Lamination Ritual is the current development
initiated by a Make Life Not Art campaign propagated in 1989 by my studio-turned
Originally located in the East Village of New York City, Generator was an
open call for intermedia experimentation, while continuing a personal preoccupation
I had with sound/noise/music and listening experiences.
The evolution of Generator - from studio to record store to concert hall to
exhibition space to archive to traveling show - often followed a logic akin
to "stream of consciousness". By refusing to take the steps necessary
to become commercially viable or to enter the arena of public funding, Generator
was to remain completely flexible and as spontaneous and broke. Transformations,
evolutions, openings and closings became an integral part of Generator as
well as the offshoots down unknown and sometimes seemingly unrelated paths.
These "seemingly unrelated paths" are as unmistakenly mysterious
as is the existence of "haphazard". One of these paths was the use
of the laminator in my work/life.
I supported Generator by working in a photo
lab where laminating services were also provided. Each day I took discarded
photographs out of the trash, cut them up and laminated them. Originally it
was a kind of therapy-against-boredom, but it evolved into an obsession and
source of inspiration. I decided Generator should have a self-service lamination
station for the public to experiment and play with. People often associate
lamination with the common place, practical objects such as: identification
cards, menus, driver's license, etc. etc. (most people carry a laminated card
with them all the time). But when people have the chance to experiment with
making their own laminations the results are inspiring. Somehow the do-it-yourself
trends found in more technically advanced mediums bypassed laminating. So
Generator became the cutting edge Lamination Headquarters in New York City.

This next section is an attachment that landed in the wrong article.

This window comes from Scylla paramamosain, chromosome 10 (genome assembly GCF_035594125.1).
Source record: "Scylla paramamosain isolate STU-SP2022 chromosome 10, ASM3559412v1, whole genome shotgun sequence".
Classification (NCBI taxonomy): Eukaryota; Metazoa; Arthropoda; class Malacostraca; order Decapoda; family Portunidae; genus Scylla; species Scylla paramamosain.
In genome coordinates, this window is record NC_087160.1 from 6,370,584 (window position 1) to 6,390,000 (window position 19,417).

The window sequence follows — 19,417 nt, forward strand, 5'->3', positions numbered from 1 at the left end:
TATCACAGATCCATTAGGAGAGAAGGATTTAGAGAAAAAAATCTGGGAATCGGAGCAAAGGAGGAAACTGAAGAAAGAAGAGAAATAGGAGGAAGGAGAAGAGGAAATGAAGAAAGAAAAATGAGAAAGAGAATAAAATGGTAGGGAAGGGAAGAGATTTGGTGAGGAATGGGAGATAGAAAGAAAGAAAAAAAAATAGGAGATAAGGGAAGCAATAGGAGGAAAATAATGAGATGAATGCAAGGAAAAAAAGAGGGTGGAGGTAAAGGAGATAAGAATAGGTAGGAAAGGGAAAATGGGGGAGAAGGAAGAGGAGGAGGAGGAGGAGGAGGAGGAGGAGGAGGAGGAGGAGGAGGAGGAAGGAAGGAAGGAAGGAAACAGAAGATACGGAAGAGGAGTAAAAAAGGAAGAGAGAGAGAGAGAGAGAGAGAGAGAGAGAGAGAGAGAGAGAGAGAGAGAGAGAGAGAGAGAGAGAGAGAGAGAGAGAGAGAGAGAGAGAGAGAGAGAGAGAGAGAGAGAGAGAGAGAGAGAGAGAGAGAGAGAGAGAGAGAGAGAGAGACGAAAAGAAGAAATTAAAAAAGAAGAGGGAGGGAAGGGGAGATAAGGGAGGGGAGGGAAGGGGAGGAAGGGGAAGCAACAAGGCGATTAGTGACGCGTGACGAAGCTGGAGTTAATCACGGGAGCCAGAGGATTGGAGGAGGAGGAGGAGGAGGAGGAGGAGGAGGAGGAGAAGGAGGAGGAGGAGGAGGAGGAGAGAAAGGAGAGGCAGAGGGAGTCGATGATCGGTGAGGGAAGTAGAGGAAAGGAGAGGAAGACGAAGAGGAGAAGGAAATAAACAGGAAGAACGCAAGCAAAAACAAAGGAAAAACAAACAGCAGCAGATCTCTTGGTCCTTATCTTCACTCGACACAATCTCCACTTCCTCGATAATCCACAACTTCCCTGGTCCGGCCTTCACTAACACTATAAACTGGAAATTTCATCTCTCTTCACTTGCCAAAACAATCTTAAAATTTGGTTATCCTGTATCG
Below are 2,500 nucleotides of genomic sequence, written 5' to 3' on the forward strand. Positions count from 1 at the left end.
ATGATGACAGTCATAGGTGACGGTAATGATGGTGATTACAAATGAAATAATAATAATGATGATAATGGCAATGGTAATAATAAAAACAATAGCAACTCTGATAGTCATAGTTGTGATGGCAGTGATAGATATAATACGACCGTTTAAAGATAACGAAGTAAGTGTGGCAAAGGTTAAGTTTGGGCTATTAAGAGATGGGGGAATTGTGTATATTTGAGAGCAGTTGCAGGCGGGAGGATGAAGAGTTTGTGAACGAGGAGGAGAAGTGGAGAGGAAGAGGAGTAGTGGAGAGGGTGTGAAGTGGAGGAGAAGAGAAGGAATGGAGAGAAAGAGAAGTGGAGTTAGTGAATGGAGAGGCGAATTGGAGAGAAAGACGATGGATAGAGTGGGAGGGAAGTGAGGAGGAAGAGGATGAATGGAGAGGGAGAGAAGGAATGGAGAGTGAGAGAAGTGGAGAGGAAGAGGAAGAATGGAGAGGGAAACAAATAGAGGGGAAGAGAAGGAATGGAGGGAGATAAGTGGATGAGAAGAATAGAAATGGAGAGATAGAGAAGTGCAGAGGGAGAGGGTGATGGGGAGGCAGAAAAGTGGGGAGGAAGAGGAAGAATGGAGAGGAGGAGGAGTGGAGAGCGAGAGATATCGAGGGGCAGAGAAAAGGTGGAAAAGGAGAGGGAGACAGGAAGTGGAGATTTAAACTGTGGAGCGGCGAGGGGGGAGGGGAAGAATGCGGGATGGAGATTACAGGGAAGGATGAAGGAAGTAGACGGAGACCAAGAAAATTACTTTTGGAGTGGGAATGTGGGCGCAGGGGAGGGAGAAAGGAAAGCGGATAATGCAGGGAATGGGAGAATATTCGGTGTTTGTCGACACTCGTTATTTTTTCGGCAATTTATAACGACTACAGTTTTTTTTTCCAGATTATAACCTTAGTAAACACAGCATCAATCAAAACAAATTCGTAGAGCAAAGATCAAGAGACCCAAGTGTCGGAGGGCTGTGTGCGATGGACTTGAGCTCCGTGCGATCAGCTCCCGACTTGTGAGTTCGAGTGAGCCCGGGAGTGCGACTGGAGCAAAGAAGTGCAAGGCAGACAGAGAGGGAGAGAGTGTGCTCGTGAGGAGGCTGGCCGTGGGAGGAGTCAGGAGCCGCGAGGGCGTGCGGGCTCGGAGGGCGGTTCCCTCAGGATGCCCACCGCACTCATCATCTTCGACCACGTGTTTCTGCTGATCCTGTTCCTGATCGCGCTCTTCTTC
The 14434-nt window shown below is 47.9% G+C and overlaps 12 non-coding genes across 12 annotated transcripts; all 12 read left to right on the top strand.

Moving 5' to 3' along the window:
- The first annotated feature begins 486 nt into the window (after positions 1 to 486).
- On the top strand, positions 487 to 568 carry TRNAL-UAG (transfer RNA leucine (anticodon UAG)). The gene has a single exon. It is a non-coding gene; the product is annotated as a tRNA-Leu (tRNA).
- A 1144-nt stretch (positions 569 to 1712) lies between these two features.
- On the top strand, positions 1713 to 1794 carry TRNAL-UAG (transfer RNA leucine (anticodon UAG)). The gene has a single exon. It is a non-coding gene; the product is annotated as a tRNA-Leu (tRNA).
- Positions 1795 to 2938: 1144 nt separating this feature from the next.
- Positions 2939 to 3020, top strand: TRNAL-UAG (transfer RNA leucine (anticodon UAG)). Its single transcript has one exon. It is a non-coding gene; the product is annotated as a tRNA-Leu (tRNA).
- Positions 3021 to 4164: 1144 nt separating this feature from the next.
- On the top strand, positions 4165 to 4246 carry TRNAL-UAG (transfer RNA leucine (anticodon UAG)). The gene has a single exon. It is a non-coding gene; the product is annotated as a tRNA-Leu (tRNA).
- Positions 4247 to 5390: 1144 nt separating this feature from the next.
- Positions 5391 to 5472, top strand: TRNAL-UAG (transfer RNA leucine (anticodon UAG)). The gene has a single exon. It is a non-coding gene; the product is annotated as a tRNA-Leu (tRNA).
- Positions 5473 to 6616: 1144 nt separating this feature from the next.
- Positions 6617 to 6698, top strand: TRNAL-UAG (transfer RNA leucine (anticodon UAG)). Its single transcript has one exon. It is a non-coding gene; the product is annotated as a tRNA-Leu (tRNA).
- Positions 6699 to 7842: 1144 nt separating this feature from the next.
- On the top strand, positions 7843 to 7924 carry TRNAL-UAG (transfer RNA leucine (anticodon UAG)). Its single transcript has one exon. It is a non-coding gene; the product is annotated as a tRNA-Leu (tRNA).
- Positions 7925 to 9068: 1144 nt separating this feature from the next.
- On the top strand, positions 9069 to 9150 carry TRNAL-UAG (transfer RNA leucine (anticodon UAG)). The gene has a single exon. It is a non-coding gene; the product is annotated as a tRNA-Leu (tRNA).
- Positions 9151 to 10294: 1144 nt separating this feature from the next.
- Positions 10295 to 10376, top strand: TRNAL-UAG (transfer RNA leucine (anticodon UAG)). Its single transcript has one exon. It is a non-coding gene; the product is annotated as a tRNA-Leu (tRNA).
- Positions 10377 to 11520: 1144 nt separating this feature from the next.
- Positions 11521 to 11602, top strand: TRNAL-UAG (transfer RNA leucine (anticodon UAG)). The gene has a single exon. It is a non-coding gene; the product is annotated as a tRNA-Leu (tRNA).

(among its other functions.)
Generator I became increasingly more involved with organized sound and consequently
lost interest in "music" oriented traditions such as "music"
concerts and "music" instruments. In my own work I began using ordinary
objects to create sound experiences, in total darkness or in very stimulating
environments such as La La Lalandia 2077 events. I used a film projector (Keystone
Model 16 CC), an ice crusher (ICE-O-MATIC) and a laminator. Meanwhile I discovered
that laminating at Generator had a big impact on people. Among them were Canadian
artists Gordon Monahan and Laura Kikauka who invited me to laminate in a Bauhütte
Klangzeit 2000 event at Gargoyle Mechanique in 1990 (New York City).
After many years as a noiscian struggling to make the transition into the
art/life process, I was delighted to be invited to laminate. Laminated objects
from that event are still carried by people who attended it. This is a testament
to the lasting impact of Lamination Rituals. For me it marked the beginning
of a series of life process events, often with the laminator close at hand.
I have found no end to the variety of objects that can be laminated and no
end to the enthusiasm, interest, confusion and fun people have shown when
they are confronted with re-thinking lamination. Among items laminated during
Lamination Rituals in the past are: monkey hairs, keys, rubber bands, rice
noodles, razor blades, bubble gum, pubic hair, sponge fragments, paper clips,
leeks, foil. torn fabric, wok cooked chili peppers, hash, spit, sprouts, leaves,
bubble-wrap, french fries, pancakes, web cam stills, wax, dust, rubber and